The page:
Joachim clearly didn’t have enough experience with Alaska search and rescue to understand the trooper helicopter is sometimes used like a free taxi service. The agency has been known to pick up cold, wet and tired hikers on the outskirts of Anchorage to fly them a mile to their car free of charge.
The agency a few years ago spent more than $900 to do that at McHugh Creek, and afterward said it didn’t want to risk discouraging people from asking for rescue by charging for such pickup costs.
“We don’t want people not calling us,” an agency spokeswoman said. “We err on the side of caution, because we don’t want cries for help to go unanswered and then disaster strikes. Our goal is public safety.”
In this case, however, there was no cry for help. There wasn’t even a safety issue. The safety issues were safely behind.
Coming off the toe of the Skilak Glacier, Joachim said, the two adventurers had to do a 30-foot rappel down a wall of ice into their inflated packrafts flowing on water and ice below. That was a little dicey, he admitted, “but we’re both family men, and we weren’t taking any chances.”
They were ready for anything, he added.
“We were always OK,” he said. “We went expedition weight, not lightweight. It would have been better lightweight. It would have been better two weeks ago. The toe of the glacier was calving. There were a lot of blocks of ice and stuff.”
Two weeks ago, however, Joachim had to work. So the two went when Joachim had time away from school.
Thankful for “rescue”
Joachim had no complaints about the troopers jumping into help either, though he is curious about how the rescue came to pass and planned to ask the refuge what happened.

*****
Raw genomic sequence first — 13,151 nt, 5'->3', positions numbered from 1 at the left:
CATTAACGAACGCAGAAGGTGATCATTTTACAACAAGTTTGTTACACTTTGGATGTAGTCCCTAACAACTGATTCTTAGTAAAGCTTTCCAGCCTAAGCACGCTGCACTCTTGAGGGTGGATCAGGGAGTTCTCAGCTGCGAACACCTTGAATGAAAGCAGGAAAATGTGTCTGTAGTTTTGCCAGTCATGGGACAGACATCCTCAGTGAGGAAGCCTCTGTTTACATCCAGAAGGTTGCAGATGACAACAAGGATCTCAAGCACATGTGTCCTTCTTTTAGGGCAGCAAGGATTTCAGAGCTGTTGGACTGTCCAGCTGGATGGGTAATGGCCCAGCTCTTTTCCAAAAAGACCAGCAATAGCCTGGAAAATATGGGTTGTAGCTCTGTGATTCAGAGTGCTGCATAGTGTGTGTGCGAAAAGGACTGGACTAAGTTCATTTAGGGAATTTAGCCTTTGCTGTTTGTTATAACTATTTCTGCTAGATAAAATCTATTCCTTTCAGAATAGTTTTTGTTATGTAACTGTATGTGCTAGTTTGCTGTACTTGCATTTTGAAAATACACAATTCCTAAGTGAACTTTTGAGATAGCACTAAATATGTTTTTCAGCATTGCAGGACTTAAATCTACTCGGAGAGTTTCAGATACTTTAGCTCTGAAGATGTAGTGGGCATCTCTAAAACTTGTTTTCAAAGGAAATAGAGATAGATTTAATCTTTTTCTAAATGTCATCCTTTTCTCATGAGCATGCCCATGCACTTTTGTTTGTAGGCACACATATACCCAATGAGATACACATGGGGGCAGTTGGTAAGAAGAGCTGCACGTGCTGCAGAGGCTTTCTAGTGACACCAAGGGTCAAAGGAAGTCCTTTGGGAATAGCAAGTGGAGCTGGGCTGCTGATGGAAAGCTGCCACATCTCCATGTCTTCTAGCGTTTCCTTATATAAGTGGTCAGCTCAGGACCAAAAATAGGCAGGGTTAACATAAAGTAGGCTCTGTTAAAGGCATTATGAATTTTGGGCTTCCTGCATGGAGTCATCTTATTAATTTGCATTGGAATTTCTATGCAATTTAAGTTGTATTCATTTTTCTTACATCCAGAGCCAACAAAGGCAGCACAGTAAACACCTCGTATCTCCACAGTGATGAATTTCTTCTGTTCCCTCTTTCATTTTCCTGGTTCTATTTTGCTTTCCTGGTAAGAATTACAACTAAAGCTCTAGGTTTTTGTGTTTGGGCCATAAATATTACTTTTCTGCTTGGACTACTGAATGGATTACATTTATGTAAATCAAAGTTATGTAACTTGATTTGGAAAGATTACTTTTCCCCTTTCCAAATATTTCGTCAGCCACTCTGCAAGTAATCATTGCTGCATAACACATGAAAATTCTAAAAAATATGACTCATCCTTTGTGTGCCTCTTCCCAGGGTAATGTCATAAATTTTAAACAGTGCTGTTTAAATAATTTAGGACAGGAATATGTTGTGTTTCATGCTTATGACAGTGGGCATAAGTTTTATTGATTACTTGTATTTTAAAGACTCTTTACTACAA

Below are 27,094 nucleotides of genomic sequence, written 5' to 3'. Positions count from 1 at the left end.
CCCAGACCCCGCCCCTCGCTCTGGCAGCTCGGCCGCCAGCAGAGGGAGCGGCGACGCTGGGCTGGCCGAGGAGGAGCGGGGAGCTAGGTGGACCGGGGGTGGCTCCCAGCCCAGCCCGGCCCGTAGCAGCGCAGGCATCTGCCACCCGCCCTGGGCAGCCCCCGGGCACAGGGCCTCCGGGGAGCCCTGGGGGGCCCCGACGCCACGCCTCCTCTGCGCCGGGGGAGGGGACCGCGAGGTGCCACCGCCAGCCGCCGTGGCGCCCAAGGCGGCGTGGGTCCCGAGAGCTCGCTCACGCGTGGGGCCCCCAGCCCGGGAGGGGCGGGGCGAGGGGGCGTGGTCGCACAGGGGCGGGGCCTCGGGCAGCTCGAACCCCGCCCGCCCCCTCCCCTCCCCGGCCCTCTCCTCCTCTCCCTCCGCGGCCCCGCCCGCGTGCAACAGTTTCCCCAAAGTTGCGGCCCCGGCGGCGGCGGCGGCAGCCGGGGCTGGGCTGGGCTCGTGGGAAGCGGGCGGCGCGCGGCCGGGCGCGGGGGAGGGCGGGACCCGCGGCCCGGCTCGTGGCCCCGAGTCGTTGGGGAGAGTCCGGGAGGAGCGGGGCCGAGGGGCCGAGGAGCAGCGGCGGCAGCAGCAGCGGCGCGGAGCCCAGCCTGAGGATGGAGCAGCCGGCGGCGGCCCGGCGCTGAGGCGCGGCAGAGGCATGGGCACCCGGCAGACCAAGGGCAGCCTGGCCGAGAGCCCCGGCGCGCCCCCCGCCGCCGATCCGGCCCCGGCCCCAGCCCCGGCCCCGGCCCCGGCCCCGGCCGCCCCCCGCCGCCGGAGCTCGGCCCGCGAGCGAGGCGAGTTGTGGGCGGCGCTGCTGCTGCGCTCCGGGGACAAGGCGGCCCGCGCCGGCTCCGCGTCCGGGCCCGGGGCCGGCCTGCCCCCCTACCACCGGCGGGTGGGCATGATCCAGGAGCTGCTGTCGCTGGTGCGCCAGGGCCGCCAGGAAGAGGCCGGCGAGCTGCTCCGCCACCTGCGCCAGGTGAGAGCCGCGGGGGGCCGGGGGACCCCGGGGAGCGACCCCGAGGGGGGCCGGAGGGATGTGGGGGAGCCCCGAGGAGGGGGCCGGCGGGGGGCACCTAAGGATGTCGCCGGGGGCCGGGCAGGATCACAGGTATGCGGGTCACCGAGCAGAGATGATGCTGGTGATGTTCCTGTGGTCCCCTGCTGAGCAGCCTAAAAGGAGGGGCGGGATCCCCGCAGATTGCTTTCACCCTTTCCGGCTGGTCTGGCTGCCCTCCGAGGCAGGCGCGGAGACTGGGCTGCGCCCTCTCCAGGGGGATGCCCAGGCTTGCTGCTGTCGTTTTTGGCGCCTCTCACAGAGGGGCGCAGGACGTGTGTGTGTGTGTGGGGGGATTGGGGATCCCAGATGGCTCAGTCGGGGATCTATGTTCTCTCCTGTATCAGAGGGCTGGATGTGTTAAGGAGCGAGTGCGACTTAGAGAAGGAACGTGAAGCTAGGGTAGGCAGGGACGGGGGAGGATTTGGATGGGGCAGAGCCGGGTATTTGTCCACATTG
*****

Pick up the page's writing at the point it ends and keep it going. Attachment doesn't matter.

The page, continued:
“Those troopers were OK,” he said. He was glad for the lift.
He wasn’t even too upset to find himself in the news as another of those “rescued” in Alaska when he didn’t really ask to be rescued or need to be rescued. But the internet loves rescue stories from the land of danger.
“Two Soldotna hikers who crossed the Harding Ice Field became stranded when they reached an open river on their way out,” the Associated Press was telling the world Tuesday.
Joachim did get a laugh out of the story.
“We crossed the river several times,” he said. “The water was only six inches deep.”
The Associated Press was, of course, just echoing a government report, which is how a whole lot of news gets covered these days. Government – local, state and federal – is the actual entity doing most of the reporting Americans read in the 21st century and sometimes things get lost in the fog of war.
“On 4/16/18, at 1324 hours, the Alaska State Troopers were notified of two hikers that hiked from Seward across the Harding Ice Fields and had become stranded near the Skilak River Delta,” the troopers reported Tuesday morning. “The hikers were identified as Donald Joachim age 41 and Benjamin Nabinger age 34, both of Soldotna. The hikers were reportedly uninjured, had adequate food, water, and shelter but were ill prepared to cross the Skilak River due to recent thawing. AST mobilized a rescue helicopter to recover the stranded hikers. At 1432 hours the hikers had been recovered by AST Helo 3 and taken to Nearby Soldotna Airport where they were delivered in good health.”
The trooper dispatch probably should have come with a warning:
Do not try to hike from Seward across the Harding Ice Field to Skilak Lake. At a minimum, you will need skis or snowshoes to safely cross the snowbridges over the crevasses in the glacier.
Not to mention that a rope for safe glacier travel along with crevasse rescue training would be a good idea. And it would also be wise to outfit yourself with backpacking or mountaineering gear because the crossing is going to take more than a few days.
It’s a little more than a “hike,” as Joachim and Nabinger can attest.